Saturday, March 15, 2008

Around the Blogosphere This Week

Ed Morrissey and Jim Geraghty write that Senator Obama earmarked $1 million for the hospital employing his wife, who then received a salary increase of nearly $200,000 a year. Where's the mainstream media on this one?

Other bits of interesting reading I've come across this week:

Petition Seeks Rehearing in Homeschooling Case: This article at World Net Daily points out something I mentioned last week, that the recent anti-homeschooling court opinion causing such controversy is at odds with California laws. A petition for rehearing has been filed on that basis, as well as citing the court's reliance on outdated precedents.

No Small Plan: Public Boarding Schools for Chicago: They sound like orphanages...maybe there is a need for this for children from terrible circumstances, but what a commentary on the collapse of the family. And this raises some of the same issues as the California homeschooling controversy: do children belong to their families or the state?

ABC Finally IDs Spitzer as a Democrat: ABC finally identified disgraced New York Governor Eliot Spitzer as a Democrat Wednesday, but it took NBC until Thursday. You've got to love the way the networks have played Hide the Democratic Label.

Neighbors Have a Beef With In-N-Out: Long, snaking lines at In-N-Out Burger are really news? :)

Forbidden Hollywood, Volume 2: Glenn Erickson reviews the new set at DVD Savant. He tags all the movies as "Very Good" or "Excellent."

Gloria Shayne Baker, 84; Helped Write "Do You Hear What I Hear?": The Christmas carol Baker wrote with her husband, Noel Regney, first became a hit for Bing Crosby in 1963. It was one of the carols I most enjoyed performing back when I was in junior high and high school chorus.

St. Patrick's Day, Catholic Church March to Different Drummers: This is the first time St. Patrick's Day has fallen during Holy Week since 1940. It won't occur again until 2160. A fascinating bit of trivia.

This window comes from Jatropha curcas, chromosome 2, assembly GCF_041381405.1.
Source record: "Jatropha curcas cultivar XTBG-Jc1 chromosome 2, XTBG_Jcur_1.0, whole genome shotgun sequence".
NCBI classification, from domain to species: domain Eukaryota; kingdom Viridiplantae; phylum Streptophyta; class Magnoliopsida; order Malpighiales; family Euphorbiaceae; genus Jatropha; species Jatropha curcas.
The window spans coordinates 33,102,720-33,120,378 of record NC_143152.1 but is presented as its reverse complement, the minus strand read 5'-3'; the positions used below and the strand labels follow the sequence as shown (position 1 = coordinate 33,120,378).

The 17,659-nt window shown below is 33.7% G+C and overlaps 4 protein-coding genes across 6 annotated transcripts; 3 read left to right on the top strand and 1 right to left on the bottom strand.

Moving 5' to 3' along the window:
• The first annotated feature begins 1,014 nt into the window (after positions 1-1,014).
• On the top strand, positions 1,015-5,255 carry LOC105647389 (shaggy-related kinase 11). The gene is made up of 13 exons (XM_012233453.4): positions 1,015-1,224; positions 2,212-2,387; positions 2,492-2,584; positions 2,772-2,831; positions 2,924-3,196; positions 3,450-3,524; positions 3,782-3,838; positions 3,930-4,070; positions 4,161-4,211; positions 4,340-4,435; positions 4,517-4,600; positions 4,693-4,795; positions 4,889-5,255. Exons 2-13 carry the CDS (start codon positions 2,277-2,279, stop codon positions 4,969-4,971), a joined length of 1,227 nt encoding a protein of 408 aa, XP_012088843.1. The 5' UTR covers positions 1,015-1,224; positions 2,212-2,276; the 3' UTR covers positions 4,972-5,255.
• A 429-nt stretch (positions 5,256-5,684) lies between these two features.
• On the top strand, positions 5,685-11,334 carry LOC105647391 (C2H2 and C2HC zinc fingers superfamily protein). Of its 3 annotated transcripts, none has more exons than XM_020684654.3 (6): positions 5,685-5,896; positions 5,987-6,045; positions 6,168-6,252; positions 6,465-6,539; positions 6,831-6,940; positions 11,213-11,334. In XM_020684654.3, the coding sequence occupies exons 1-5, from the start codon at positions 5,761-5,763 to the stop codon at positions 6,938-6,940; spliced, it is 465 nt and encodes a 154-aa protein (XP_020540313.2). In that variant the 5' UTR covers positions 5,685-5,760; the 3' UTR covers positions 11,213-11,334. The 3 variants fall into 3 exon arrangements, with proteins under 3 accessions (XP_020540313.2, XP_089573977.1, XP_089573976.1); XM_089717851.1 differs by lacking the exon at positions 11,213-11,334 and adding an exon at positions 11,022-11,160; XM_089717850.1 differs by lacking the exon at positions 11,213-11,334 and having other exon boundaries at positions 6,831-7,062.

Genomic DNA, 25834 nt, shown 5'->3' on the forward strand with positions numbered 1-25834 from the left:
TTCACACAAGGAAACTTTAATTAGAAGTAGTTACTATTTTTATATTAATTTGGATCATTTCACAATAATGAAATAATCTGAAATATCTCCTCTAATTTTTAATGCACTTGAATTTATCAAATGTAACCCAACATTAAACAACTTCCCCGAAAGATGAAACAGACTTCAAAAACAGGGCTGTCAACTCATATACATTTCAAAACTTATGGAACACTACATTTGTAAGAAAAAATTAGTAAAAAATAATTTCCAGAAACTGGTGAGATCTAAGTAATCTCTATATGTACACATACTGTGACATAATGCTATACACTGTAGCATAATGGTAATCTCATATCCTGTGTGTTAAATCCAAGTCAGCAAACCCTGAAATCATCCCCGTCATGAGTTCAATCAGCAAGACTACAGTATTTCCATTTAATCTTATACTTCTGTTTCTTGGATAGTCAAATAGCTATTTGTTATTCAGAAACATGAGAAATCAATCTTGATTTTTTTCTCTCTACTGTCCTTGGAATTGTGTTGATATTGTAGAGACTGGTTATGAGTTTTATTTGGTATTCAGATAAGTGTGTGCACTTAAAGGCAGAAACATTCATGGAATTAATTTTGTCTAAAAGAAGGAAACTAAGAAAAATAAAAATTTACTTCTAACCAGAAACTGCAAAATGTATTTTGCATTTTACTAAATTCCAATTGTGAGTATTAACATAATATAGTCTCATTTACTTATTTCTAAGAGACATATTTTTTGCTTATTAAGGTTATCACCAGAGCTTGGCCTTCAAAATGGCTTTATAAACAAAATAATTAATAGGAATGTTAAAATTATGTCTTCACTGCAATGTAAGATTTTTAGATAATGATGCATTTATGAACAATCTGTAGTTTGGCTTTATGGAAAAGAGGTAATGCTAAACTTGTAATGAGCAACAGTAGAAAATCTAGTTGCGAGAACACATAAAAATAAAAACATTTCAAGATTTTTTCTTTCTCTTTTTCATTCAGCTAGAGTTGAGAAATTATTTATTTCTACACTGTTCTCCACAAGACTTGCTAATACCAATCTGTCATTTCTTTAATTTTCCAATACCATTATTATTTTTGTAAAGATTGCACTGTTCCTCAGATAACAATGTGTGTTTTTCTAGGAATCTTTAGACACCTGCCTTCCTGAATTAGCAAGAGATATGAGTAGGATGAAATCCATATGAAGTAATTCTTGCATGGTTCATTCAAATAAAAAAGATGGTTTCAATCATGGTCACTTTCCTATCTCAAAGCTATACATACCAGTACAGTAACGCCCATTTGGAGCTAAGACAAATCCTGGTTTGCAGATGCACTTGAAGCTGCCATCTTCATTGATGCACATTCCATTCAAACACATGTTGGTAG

A Polygamist State of Mind: Lisa Schiffren writes at National Review that New York welfare officials regularly turn a blind eye toward Muslim polygamy.

In Rural England, the Mail's Bad News: Hundreds of small village post offices are being closed down in England.

Full Stream Ahead for Lower Owens: A more cheerful story is the restoration of the Lower Owens River near Lone Pine, along California's Highway 395.

Our Daily Bread? It's Costing More: I've sure noticed the higher bills at the grocery store. I blame a lot of it on the ethanol folly diverting corn from food production. According to this article, there's also a wheat shortage.

'John Adams,' Second to None: The latest HBO miniseries produced by Tom Hanks is already sitting in my Netflix queue, awaiting the day it has a DVD release. It's based on David McCullough's great book.


Blogger Dana said...

Lovely roundup, Laura. Thanks.

I found the article on Chicago schools particularly interesting. It so clearly illustrates how public schools are no longer institutions of education but rather social institutions. Let us feed, clothe, parent, discipline, and then perhaps educate your children. This is a damning comment on the further deterioration of the American family and a government more than willing to step in and take over.

It appears to be a massive problem in Chicago, yet one wonders what can be done other than something drastic like what is being proposed? If these families are is such abyssmal disarray, what should happen to these children who are victims lost in the mess of the very adults charged with taking care of them? And will taxpayers who rise to their responsibilities be footing the bill -again- for those who don't?

I dont' see any easy solution however I don't believe in any way, shape or form, should this situation and lack of parenting be used as the standard in regard to homeschooling parents - which is what I'm afraid at some level the thinking is. And that is a fearful thing.

What do you think?

11:46 AM  
Blogger Laura said...

So glad you enjoyed, Dana.

You're right, there's sure no easy answers for problems such as those facing Chicago -- the absentee fathers, drugs, crime, etc.

I'm sure there are some government types who would like to correlate homeschooling parents as being neglectful too, but there is so much evidence to the contrary, and homeschoolers are generally so involved and vocal, I don't think that idea would get very far...


4:10 PM  
Blogger Tom said...

From article by Lisa Schiffren: "Those convicted of bigamy in New York can be sentenced to four years in prison." Why do I get the feeling that this won't be the case in several years' time?

8:24 PM  

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